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Bucks Blog: How Lenders Make Money (and Create It Too)

In this excerpt from his new book, “Man vs. Markets,” Paddy Hirsch, senior producer for personal finance at American Public Media’s business radio program production house, Marketplace, explains the basics of lending from the bank’s side of things.

Mr. Hirsch, perhaps best known for his series of whiteboard drawings and videos, leads the Marketplace team that produces two special newspaper sections and two hourlong radio shows each year in partnership with The New York Times.

Today most banks work this way: borrowing money from depositors at one rate of interest, and lending the money out again at another, higher rate of interest. And pocketing the difference.

You might think that makes bankers pretty selfish. They pay measly rates of interest to their depositors and charge higher rates to people who want to borrow from them. In the end they’re firmly focused on making a profit for themselves and their shareholders. The loans they make are a way to make that money.

Fortunately, the banks’ lust for profits works to everyone’s advantage.

The loans the banks make to companies and people usually do a great deal of good. The money helps us to buy everything from groceries to cars and houses, and it helps companies expand and hire. If people are able to borrow (and don’t overstretch), the money they borrow can help grow businesses and create jobs, and that’s good for everyone.

There’s another benefit to banks’ desire to lend money out in order to make profits: Lending creates money. Out of thin air!

This is how the magic works. One day, Mr. Smith comes to his bank and deposits $1 million. The bank keeps 10 percent, or $100,000, in reserve, in case Mr. Smith wants some of his money quickly.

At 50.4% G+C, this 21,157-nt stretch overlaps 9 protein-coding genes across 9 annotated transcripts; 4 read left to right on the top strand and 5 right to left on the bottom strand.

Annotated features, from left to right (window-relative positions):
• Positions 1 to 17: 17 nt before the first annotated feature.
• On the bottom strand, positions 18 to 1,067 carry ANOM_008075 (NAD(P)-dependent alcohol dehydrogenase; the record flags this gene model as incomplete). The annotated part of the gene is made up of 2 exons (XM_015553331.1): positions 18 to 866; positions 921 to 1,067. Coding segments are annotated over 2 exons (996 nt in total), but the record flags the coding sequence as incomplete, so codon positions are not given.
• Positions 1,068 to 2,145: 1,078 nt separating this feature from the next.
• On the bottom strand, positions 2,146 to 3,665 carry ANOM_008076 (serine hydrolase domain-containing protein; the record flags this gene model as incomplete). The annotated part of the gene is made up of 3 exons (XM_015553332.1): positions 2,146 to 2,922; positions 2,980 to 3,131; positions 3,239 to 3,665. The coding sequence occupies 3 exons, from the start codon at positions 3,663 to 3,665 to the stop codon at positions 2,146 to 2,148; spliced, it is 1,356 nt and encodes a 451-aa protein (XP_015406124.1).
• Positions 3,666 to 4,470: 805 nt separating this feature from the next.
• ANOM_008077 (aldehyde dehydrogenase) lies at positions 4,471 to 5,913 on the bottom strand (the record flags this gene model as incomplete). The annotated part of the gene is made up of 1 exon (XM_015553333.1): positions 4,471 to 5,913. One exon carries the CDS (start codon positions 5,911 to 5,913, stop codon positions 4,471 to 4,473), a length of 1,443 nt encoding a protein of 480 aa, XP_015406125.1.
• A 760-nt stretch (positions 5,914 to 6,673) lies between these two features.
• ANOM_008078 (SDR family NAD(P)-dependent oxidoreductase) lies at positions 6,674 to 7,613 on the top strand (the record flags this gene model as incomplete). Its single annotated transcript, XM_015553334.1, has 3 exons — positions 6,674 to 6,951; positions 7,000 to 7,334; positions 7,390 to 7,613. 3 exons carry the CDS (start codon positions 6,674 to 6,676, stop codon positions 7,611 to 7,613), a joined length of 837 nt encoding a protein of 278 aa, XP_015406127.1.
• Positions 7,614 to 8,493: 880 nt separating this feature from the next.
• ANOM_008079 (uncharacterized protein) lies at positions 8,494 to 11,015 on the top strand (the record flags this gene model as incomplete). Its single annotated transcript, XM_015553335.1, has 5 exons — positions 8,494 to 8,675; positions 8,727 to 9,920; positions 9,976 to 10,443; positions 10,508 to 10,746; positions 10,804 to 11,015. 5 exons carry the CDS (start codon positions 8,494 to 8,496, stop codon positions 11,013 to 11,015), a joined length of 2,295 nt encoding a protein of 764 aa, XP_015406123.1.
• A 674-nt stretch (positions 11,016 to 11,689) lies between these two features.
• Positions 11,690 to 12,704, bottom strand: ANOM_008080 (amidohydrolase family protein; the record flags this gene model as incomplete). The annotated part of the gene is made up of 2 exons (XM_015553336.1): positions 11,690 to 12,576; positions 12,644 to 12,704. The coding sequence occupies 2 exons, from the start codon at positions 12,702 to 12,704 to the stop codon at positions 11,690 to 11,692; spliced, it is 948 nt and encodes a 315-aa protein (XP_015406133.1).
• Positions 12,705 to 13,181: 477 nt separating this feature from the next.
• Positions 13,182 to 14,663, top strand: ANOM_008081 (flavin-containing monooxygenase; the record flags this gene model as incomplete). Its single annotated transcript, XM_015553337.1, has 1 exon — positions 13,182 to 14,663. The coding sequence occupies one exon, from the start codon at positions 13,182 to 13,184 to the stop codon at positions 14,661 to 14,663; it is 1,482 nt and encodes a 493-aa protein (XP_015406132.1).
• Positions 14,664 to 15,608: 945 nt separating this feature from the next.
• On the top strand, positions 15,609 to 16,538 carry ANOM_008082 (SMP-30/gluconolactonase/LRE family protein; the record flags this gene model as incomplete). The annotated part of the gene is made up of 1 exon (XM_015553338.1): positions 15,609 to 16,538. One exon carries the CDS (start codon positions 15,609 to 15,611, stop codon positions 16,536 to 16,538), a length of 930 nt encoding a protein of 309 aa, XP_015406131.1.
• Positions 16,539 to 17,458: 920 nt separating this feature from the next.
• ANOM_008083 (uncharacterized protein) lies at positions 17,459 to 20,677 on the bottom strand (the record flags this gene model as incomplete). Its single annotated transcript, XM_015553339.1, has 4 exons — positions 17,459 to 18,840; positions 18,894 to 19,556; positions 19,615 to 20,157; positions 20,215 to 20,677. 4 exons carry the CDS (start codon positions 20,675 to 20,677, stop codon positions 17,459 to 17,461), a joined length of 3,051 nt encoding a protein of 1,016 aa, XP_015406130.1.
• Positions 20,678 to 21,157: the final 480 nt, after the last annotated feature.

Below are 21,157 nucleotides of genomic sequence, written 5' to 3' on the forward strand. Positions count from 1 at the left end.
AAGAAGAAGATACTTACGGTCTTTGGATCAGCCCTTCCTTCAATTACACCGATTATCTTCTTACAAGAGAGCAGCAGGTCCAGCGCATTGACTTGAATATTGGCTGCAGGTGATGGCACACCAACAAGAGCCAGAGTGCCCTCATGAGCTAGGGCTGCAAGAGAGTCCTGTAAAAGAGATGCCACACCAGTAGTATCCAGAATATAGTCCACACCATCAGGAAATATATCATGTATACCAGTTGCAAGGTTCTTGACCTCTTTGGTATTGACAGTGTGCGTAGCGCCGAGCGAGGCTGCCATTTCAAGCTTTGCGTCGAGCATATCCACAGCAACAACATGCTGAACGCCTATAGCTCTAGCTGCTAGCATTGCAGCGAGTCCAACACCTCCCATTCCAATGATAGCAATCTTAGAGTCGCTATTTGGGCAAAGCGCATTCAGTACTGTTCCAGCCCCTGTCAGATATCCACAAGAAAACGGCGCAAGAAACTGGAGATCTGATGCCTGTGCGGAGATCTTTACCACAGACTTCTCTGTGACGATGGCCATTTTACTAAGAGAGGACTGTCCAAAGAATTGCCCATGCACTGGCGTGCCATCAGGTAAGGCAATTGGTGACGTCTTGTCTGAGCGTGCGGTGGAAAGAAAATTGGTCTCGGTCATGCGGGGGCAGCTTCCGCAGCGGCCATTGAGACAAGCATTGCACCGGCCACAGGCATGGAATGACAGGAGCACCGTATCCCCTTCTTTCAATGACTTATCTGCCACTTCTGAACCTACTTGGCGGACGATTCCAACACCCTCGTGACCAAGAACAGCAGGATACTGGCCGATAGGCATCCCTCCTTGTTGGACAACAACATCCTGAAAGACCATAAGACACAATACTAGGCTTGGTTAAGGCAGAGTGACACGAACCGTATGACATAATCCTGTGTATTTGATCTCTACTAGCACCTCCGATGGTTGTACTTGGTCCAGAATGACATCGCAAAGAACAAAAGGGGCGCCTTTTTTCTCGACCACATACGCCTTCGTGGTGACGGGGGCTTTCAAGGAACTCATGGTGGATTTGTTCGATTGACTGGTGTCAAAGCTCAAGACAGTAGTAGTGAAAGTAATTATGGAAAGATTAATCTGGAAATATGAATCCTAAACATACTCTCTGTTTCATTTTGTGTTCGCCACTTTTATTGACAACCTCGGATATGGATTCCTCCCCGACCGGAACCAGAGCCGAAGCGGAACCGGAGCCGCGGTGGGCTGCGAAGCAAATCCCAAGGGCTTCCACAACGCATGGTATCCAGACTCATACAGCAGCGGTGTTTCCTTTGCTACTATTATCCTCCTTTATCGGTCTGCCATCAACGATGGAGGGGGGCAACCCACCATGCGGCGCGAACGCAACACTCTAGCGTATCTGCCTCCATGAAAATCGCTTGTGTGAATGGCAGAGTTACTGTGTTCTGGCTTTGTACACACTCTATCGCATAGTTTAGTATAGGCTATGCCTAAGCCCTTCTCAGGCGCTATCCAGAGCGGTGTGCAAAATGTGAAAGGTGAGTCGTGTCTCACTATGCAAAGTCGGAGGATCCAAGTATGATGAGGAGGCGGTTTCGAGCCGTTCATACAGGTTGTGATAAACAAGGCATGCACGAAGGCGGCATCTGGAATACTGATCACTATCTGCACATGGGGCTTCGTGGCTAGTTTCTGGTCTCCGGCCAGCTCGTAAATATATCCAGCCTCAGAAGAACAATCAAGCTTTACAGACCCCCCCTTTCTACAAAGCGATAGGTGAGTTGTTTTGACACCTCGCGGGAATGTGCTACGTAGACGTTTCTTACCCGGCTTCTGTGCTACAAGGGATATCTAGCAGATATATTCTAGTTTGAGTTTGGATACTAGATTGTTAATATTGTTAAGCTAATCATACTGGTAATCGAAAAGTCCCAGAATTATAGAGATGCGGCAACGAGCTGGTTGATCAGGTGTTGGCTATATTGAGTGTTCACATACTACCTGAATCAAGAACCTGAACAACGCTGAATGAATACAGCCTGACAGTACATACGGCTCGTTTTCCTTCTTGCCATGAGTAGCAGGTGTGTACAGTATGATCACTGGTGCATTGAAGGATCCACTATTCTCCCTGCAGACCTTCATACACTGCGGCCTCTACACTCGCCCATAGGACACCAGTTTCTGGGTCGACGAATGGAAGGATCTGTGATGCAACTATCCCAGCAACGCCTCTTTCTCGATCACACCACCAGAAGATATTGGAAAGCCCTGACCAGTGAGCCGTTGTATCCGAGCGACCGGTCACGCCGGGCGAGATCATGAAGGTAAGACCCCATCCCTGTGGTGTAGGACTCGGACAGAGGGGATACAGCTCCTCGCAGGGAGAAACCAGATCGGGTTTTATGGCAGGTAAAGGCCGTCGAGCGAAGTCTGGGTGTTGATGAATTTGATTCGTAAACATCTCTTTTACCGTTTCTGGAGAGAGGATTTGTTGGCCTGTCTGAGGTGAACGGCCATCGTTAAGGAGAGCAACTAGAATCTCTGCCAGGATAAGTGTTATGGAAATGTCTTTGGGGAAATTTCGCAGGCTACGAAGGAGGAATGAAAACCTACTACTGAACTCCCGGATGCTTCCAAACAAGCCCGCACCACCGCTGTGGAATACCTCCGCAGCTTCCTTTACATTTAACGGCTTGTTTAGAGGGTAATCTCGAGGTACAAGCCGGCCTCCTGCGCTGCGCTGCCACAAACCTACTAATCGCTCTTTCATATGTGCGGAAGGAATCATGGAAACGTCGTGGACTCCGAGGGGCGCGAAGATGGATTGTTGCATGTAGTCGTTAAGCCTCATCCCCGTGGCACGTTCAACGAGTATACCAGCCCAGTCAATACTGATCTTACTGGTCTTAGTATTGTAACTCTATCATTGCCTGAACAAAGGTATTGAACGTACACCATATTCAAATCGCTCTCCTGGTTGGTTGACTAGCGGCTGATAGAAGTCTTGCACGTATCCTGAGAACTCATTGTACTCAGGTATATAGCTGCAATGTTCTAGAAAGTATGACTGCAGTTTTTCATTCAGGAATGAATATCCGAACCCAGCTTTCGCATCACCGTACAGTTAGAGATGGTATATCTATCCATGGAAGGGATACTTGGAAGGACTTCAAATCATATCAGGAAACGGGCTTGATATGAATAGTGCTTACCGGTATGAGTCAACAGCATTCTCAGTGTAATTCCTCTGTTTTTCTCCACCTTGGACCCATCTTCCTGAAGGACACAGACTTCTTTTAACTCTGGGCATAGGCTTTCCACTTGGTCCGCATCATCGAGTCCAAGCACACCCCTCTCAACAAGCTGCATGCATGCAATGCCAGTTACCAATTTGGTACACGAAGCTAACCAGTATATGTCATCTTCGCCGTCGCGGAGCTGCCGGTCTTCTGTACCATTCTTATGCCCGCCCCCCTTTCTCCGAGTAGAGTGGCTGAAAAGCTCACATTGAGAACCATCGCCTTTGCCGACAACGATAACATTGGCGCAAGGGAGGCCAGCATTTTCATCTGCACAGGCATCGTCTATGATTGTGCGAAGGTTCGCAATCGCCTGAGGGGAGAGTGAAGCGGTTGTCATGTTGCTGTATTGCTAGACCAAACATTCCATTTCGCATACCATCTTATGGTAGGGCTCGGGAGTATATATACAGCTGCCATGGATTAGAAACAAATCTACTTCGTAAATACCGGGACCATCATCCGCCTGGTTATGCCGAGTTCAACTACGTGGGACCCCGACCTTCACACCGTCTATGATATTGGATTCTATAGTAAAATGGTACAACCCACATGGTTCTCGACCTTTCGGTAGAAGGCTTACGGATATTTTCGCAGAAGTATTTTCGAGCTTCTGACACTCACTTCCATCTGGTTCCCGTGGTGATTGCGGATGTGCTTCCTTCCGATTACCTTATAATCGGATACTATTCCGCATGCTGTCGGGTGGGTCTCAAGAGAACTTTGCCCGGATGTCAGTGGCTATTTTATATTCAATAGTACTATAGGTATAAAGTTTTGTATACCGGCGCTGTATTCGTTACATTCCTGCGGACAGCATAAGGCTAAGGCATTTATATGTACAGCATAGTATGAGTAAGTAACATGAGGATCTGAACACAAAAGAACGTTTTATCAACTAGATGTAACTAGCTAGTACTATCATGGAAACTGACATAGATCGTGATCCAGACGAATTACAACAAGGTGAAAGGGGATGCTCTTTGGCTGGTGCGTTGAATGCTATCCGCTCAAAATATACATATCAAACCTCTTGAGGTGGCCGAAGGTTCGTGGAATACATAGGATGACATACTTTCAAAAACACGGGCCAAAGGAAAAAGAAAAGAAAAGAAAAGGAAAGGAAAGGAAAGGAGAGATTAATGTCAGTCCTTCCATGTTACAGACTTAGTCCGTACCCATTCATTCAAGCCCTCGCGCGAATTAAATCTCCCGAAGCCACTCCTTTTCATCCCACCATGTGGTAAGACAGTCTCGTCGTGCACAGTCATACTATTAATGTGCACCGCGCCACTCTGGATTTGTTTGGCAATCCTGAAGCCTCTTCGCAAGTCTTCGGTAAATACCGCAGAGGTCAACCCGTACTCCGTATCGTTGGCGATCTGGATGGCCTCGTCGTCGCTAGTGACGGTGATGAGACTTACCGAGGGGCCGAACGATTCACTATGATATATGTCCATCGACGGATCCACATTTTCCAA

The next day, Mrs. Jones comes to the same bank and asks for a $900,000 loan, to buy a private jet. The bank lends her the money. Suddenly the amount of money in the system has almost doubled. There’s the million dollars that Mr. Smith has in his bank account. And there’s the $900,000 loan the bank made to Mrs. Jones. Both are assets — Mr. Smith can point to his million-dollar balance on his statement, and Mrs. Jones has a briefcase full of cash — so both are real. The bank has turned a million dollars into $1.9 million, just like that.

Dan Archer

Mrs. Jones drives out of the airport and gives the briefcase full of cash to Mr. Sharif, of Sharif Aviation. Mr. Sharif gives Mrs. Jones the keys to a gently used Bell 407 helicopter and puts the cash in his bank. The bank puts 10 percent ($90,000) aside as a reserve and lends $810,000 to a clothing manufacturer who needs to buy some new equipment. The clothing maker gives the equipment salesman the $810,000. He takes it to his bank, which holds 10 percent in reserve, and . . .

You get the picture. That $1 million has now more than tripled, in terms of its purchasing power. And yet there’s no new money in the system — it’s still just a million dollars. It’s the banks’ ability to lend that money out, over and over, that creates a ripple effect through the economy and improves everyone’s ability to spend and to grow. Lending and borrowing can be a good thing, in other words. So long as you don’t overdo it.

Which means that banks aren’t all bad. Yes, some banks — or the bankers who run them — do make mistakes. Some bankers cheat, some bankers lie, and some bankers take foolish risks that threaten the entire global economy. But most banks and bankers work to our mutual benefit, and the network of the country’s banks has become an essential part of our economy, driving money through the system like a heart pumping blood around the body.

Excerpted from “Man vs. Markets: Economics Explained (Plain and Simple),” published by Harper Business. Copyright © Paddy Hirsch, 2012. Reprinted with permission.

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Bucks Blog: Monday Reading: Try a Private Jet at Public Prices

September 26

Monday Reading: Try a Private Jet at Public Prices

Trying private jets at public prices, a look at whether junk food is really cheaper, a Web service offers to automate your life and other consumer-focused news from The New York Times.

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For Instant Ratings, Interviews With a Checkbook